Set in the world of collegiate intramural flag football, Balls Out begins with a character, hit hard on a game-winning play, “paralyzed from the balls down.” The line conjures a worst-case scenario for the audience: the film as a relentless torrent of sleazy frat-house humor. But Balls Out is more of a suffocating indulgence of the earnest spoofery of films such as Dodgeball: A True Underdog Story, with its characters hyper-aggressively winking at us about the script’s meta-textual intentions. In a rare exception that resists explicitly calling the audience’s attention to the film’s parodic elements, a running thread has two “second-year seniors” (Jay Pharoah and D.C. Pierson) sitting alone in the stands at each flag football contest and providing running commentary just for themselves—a sly dig at blowhard game announcers who may as well be bloviating solely to hear the sound of their own voices.
The story turns on Caleb Fuller (Jake Lacy), engaged to a daddy’s girl head case (Kate McKinnon) and primed for a law career he doesn’t necessarily want, getting his old flag football team back together as an avenue for emotional escape. He also meets the requisite “right girl,” Meredith (Nikki Reed), who merely exists as Caleb’s prize for finding the wherewithal to ditch the life he obviously doesn’t want. It’s a cliché string of events worthy of lampooning, and yet the filmmakers play it oddly straight; the sincerity with which the trajectory is depicted struggles to cohere with the more absurd tenor of the film’s take on the nature of sports and sportsmanship. Meredith’s brother, Dick (Beck Bennett), Caleb’s foremost flag football rival, is more sensibly rendered. Embodying the essence of a prototypical sports-movie villain, Bennett astutely employs Dick’s relentless mania to demonstrate how his arrogant exterior is nothing more than an obnoxiously frantic mask for his insecurities.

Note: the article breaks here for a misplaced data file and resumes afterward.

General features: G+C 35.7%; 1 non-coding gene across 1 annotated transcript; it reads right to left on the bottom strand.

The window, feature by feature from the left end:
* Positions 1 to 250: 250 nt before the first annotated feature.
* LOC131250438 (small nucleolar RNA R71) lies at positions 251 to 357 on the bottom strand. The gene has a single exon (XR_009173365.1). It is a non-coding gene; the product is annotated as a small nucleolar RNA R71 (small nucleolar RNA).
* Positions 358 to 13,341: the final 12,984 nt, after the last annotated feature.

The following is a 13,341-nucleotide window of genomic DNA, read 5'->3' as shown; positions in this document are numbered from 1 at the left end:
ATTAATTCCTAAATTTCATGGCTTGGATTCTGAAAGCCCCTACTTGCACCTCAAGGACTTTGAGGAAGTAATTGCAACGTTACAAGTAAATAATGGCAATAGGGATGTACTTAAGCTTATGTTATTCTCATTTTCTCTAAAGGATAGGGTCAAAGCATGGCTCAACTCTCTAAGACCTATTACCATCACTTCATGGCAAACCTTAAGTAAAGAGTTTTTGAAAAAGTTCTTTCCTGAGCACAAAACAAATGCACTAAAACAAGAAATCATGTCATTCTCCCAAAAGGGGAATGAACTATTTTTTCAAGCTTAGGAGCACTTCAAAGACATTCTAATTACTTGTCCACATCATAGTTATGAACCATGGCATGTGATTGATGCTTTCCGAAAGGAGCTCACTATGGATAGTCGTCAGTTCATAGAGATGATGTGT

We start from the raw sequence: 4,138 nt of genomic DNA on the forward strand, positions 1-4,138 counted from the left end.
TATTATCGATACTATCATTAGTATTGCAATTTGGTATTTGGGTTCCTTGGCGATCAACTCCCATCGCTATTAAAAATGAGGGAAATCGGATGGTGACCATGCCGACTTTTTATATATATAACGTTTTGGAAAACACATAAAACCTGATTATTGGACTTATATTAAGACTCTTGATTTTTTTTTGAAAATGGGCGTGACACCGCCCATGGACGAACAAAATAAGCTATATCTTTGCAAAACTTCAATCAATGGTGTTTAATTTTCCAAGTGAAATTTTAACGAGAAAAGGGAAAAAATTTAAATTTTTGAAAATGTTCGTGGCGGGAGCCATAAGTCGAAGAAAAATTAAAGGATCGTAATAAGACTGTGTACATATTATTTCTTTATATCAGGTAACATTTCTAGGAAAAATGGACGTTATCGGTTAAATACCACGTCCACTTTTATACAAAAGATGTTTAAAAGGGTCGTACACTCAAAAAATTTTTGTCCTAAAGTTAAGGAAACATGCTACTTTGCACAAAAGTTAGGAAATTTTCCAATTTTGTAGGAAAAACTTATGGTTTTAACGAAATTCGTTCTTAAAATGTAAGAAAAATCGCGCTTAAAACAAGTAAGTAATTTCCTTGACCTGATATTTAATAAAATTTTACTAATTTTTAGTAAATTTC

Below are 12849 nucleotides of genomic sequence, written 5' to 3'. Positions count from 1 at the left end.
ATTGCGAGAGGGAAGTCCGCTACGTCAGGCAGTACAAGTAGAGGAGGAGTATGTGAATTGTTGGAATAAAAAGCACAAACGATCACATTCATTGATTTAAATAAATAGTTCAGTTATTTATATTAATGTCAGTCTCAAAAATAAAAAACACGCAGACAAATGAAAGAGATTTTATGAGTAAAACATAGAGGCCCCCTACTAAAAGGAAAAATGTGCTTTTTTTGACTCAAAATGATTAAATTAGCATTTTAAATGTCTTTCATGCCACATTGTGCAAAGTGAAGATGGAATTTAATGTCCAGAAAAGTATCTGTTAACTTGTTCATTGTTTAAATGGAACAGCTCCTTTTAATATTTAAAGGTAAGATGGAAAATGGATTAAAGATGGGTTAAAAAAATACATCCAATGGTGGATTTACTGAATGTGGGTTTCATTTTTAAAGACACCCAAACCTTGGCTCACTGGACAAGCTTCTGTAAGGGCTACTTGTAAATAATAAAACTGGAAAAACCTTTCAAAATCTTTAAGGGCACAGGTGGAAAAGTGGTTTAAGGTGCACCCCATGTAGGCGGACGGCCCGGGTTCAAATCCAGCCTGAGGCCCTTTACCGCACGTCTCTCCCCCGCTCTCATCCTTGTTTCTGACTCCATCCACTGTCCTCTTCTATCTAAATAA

Inevitably, Caleb and Dick’s teams square off in the final big game, and this entire face-off comes across deliberately irrelevant. So often, sports movies peddle the notion that winning isn’t everything, while their over-inflated last-act showdowns unmindfully function to reinforce the notion that it is. Balls Out, however, reveals itself as a sports movie actually attuned to the knowledge that victory in an inconsequential game bears no meaning. The climactic pre-game speech delivered by Caleb is really more of an anti-climax, the punchline to the film as a shaggy-dog story. “This,” he passively explains, “might be our last shot at something that doesn’t matter.”